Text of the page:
City of the Mind and Architectonic Time

In City of the Mind, by Penelope Lively, we see London through the eyes of Matthew Halland. Halland’s perspective as an architect allows us to consider London’s past and its present through its wide variety of architecture which includes Greek temples, Victorian stucco, Gothic cathedrals, Georgian buildings, and more modern concrete structures. A term was mentioned briefly in class that I decided to do some research on. The term is Architectonic Time.

There is no definition to be found for Architectonic Time, however the word Architectonic on its own is defined as “Relating to the scientific systemization of knowledge; relating to architecture”. A quote by Mikhail Bakhtin, a Russian philosopher who often worked on literary theory, further elaborates on this term by saying “All the values of actual life and culture are arranged around the basic architectonic points of the actual world of the performed act or deed”. As you can see, this is very similar to what we’ve studied of spatial politics but is specifically in regards to architecture. With this basic understanding of architectonics, one need only add a further dimension of time and history to understand what is meant by Architectonic Time.

Penelope Lively’s novel goes into great detail showing us examples of architectonic time. In several instances throughout the book, Halland stops and stares at an architectural structure and goes into a lengthy imaginative vision, like a daydream, of something that might have happened there. Through these imaginings we see that Halland is perceiving the world through the lens of architectonic time.

As well as these imagined scenes, this novel it filled with statements that pertain to architectonic time. “He sees decades and centuries, poverty and wealth, grace and vulgarity…” In this quote Halland perceives the history of England through the architecture, but not just the timelines, he sees social classes in terms of economics and behavior.

Halland sees much more than just an isolated English history in its structures, he also sees the global spheres of influence, “If the city were to recount its experience, the ensuing babble would be the talk of everytime and everywhere…” We must consider foreign influences in determining Englishness, after all, the Romans were the ones who brought an advanced civilization to England and created London.

There are a few, more abstract concepts that Lively wrote in her novel that perhaps can be considered in terms of mental architectonic time. “This city, is entirely in the mind. It is a construct of the memory and of the intellect. Without you and me it hasn’t got a chance.” This statement brings into question the individual’s role in determining what something is. To elaborate, without individual perception, thought, emotion, mentality, the city is just a place. It’s the human aspect that turns the city into a space. Later Halland explains his earlier statement by saying, “What I mean is that significance is in the eye of the beholder.” I take this to mean that once significance is decided, preservation and expansion of that significant thing happens. Eventually, other things that lack that significance begins to fall away, to decay. Thus, change and progress happens. If there is no change or progress, that would mean the loss of the human element, which in turn would mean the death of the city.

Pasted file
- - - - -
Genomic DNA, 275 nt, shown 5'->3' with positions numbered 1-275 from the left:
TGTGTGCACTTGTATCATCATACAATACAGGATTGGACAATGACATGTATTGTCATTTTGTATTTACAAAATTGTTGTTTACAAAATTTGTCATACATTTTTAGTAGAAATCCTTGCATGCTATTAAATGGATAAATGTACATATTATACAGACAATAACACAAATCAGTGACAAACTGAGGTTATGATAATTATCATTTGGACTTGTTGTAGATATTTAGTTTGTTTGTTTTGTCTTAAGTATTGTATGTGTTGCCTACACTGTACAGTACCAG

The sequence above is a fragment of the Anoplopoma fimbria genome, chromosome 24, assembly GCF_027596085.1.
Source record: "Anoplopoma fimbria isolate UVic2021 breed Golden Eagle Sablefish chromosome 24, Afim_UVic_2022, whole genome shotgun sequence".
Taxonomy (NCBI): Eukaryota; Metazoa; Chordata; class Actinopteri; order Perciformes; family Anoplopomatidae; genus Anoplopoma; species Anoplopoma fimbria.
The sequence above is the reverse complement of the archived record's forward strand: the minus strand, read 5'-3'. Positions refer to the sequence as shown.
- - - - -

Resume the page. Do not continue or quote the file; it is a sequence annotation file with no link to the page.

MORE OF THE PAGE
This idea of architectonic time can be applied to so many things and I know that my own vision has expanded through exploring this text and this term. As Halland says, “For this is the city, in which everything is simultaneous. There is no yesterday, nor tomorrow, merely weather, and decay, and construction.”

-Julia

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One thought on “City of the Mind and Architectonic Time

  1. The explanation of Architectonic time in your blog post on City of the Mind is quite interesting. I think it relates well to the novel. The idea that layers of architecture and history infuse a given space and that we are merely occupying, temporarily, a place that has a history and life of its own is intriguing. Great cities with long histories, like London, remind us of these ideas. I particularly liked your ideas on the main character Halland and how he relates to the city and the concept of architectonic time: “Halland stops and stares at an architectural structure and goes into a lengthy imaginative vision, like a daydream, of something that might have happened there. Through these imaginings we see that Hallandis perceiving the world through the lens of architectonic time.”

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